Takeda Pharmaceutical Co.’s Actos diabetes drug may be kept on the market with new warnings, the European Medicines Agency said after reviewing research showing the drug carried a slightly increased risk of bladder cancer.

The benefits of pioglitazone, the active ingredient in Actos and other diabetes treatments, outweigh its risks in a limited group of patients with type 2 diabetes, the London-based agency’s Committee for Medicinal Products for Human Use said Thursday in a statement on its website.

“These medicines remain a valid treatment option for certain patients with type 2 diabetes,” though there is a small increased risk of bladder cancer, the agency said. The risk can be reduced by “appropriate patient selection and exclusion,” including regular reviews of how well the drug is working for individual patients, the agency said.

The European agency’s backing supports the decision made by the U.S. Food and Drug Administration that Actos wasn’t linked to an overall increased cancer risk in all patients who took it.

Actos had sales of ¥387.9 billion in the last fiscal year, accounting for 27 percent of Takeda’s revenue. That makes it the best-selling product for the Osaka-based company, Asia’s largest drugmaker.

The European agency has been reviewing the possible cancer risk of Actos and other medicines containing pioglitazone since March. France’s drug regulator in June said it would pull Actos from the market, and its counterpart in Germany recommended that the EMA suspend marketing approval for the diabetes medicine throughout the 27-nation European Union. Actos was suspended in Mauritius.

Actos, which faces competition from cheaper, generic versions next year, became the world’s biggest-selling diabetes drug after a 2007 study linked rival pill Avandia, sold by London-based GlaxoSmithKline PLC, to a higher chance of heart risks. The EMA in September suspended sales of Avandia, while the U.S. regulator decided the medicine could continue to be sold with new warnings.

Both pills belong to the same drug class as Rezulin, which was made by Warner-Lambert Co. It was pulled from the market in March 2000 because of risks of liver cancer and sudden death. The Glaxo medicine had revenue of $680 million last year, less than half its peak in annual sales.

Some doctors have already stopped prescribing Actos and other so-called thiazolidinediones, or TZDs, partly because patients are nervous about the risks.

Besides heart risks, the drugs have also been associated with fluid retention, weight gain and bone loss, said Neale Cohen, an endocrinologist at the Baker IDI Heart and Diabetes Institute in Melbourne, Australia.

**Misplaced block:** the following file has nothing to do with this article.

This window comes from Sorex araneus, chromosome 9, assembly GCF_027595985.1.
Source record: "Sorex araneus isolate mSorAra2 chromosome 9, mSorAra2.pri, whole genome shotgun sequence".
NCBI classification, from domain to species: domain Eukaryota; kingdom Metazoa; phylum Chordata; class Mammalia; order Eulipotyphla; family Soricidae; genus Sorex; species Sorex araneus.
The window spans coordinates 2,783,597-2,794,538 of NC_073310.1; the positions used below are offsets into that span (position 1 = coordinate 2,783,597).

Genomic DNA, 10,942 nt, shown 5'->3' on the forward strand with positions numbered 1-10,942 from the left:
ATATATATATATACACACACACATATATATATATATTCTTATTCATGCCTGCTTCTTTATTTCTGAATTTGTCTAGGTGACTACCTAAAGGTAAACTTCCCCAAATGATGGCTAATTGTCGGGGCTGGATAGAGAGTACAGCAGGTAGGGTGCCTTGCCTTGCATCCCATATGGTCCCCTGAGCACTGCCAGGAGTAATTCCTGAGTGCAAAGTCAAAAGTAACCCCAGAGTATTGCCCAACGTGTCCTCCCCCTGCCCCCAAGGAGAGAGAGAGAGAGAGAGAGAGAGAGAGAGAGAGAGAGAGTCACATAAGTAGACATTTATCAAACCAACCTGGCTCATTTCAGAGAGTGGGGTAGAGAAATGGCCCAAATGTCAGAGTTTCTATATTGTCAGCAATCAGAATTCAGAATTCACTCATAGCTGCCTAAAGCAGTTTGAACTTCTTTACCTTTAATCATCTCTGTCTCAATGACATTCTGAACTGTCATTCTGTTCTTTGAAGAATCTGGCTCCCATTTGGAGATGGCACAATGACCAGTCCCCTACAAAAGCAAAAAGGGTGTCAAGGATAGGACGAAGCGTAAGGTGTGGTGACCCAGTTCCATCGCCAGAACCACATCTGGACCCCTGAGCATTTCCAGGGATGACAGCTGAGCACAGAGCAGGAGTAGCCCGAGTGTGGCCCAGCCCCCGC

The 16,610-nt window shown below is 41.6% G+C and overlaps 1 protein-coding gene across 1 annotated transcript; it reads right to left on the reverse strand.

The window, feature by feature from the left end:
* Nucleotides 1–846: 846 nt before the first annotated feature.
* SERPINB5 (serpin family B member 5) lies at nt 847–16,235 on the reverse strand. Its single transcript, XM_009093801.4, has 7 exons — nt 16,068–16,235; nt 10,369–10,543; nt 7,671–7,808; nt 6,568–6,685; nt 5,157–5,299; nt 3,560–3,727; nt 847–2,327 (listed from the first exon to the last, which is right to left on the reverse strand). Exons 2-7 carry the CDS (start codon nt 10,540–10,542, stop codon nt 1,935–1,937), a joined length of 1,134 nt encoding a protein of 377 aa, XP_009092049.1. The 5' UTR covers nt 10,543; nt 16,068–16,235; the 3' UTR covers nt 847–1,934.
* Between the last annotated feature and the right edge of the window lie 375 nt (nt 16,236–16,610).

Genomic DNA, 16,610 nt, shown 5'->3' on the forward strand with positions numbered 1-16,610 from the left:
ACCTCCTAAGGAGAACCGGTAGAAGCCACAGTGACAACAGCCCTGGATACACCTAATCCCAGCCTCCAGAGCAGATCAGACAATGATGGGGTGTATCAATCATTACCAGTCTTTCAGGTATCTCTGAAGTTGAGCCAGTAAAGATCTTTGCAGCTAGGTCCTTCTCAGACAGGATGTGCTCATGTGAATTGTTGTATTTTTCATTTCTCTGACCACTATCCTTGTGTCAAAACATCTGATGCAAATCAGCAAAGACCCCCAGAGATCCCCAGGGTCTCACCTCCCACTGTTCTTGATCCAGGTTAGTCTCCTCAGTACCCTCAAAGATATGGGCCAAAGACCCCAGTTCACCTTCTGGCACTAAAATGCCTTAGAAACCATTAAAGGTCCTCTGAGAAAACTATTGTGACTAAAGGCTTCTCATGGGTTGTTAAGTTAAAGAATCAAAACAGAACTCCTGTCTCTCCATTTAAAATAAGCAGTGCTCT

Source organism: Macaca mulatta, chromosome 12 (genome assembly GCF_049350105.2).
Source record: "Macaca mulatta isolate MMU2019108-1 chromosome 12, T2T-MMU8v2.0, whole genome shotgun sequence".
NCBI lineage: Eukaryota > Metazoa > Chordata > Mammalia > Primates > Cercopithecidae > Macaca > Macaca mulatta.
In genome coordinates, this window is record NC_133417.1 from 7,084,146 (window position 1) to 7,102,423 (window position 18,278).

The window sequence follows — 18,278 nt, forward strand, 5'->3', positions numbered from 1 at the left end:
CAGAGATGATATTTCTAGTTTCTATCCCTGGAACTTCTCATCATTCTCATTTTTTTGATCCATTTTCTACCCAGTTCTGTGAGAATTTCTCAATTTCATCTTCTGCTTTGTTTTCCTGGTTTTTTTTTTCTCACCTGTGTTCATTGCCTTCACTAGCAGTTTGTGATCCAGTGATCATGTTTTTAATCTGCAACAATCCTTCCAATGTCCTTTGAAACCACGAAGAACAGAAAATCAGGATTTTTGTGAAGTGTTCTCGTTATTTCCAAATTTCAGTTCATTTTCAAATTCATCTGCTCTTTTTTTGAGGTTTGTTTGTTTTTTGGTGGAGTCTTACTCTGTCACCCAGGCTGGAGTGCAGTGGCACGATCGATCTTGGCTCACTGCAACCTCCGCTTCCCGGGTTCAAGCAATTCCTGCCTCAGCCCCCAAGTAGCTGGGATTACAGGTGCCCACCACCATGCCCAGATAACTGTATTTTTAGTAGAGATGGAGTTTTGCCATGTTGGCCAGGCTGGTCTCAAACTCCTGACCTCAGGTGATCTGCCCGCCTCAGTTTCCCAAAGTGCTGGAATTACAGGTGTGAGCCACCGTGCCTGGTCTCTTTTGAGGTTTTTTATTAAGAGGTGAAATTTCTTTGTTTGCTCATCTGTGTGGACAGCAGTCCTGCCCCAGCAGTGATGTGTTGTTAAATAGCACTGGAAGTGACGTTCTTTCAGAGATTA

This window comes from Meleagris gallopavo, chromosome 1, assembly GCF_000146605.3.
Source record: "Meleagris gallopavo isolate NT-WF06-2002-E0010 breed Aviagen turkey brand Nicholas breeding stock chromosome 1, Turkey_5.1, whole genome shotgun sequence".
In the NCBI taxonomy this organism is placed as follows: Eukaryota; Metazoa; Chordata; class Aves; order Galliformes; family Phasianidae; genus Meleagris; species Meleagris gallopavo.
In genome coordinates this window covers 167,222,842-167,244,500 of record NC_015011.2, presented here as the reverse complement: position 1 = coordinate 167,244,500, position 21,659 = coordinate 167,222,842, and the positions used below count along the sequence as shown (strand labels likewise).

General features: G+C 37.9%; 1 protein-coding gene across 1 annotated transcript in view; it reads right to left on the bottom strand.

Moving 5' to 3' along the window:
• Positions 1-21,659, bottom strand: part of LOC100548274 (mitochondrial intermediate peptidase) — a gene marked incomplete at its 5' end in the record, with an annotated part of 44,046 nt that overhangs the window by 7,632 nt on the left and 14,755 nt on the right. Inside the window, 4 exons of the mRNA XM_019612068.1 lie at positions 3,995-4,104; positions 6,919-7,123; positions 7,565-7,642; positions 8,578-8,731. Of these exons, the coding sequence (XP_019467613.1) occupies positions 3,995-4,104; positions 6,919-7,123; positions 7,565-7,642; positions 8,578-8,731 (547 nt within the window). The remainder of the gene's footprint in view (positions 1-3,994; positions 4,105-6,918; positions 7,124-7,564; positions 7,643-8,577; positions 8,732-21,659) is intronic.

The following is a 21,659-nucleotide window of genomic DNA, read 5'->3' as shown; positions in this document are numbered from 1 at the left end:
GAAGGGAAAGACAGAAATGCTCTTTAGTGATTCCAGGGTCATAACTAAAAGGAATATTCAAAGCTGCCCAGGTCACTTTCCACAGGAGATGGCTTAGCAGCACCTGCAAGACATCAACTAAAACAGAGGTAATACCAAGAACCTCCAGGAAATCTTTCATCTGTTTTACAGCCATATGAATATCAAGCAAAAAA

“I don’t think doctors are going to continue to prescribe TZD-class drugs, and as far as my practice is concerned, I will tell my patients to stop taking Actos,” said Albert Levy, an endocrinologist at Mount Sinai in New York, in an email. Levy has already taken his patients off Avandia, he said.

Deciding how to assess the benefits versus risks of TZDs is key, said David Kendall, the chief scientific officer of the American Diabetes Association. Patients who can’t control their blood sugar are at risk for more serious complications of diabetes, such as blindness and the loss of limbs, Kendall said.

“There’s clearly a benefit in controlling blood sugar,” said Kendall, who wants to see additional data before any decisions are made. “There’s no clear evidence that there’s a substantial numeric risk of bladder cancer.”

A study in France found pioglitazone carried a slightly increased risk of bladder cancer, prompting the country’s regulator to order its withdrawal on June 9. The epidemiological study, conducted by the French health insurer, followed patients taking the medicine between 2006 and 2009.

A five-year analysis from a decade-long company-sponsored study of Takeda’s Actos showed an increased risk of bladder cancer in patients who took the drug for the longest periods of time, and at the highest cumulative doses, the FDA said June 15. The chance of developing bladder cancer in patients on pioglitazone for at least 24 months was 1.4 times the chance in diabetic patients not taking the medication.

The association was strongest among patients taking the highest dose, suggesting there is a link “but the risk is fairly small,” said Jenny Gunton, a diabetes researcher at the Garvan Institute in Sydney, adding that the suggestion of risk would “cause some limits to prescribing pioglitazone.”

The medicine wasn’t linked to an overall increased cancer risk in all patients who took it, the agency said. The FDA had required the study under new guidelines for diabetes drug approvals.

Takeda has said it is working with the FDA to update the drug’s prescribing information.

“It’s an unusual cancer, and so there’s a change in the hazard ratio based on a small number of cases,” said Robert Spanheimer, the vice president of medical and scientific affairs at Takeda, in an interview before the recommendations were released. “Bladder cancer occurs so infrequently that you have to do a 10-year analysis.”

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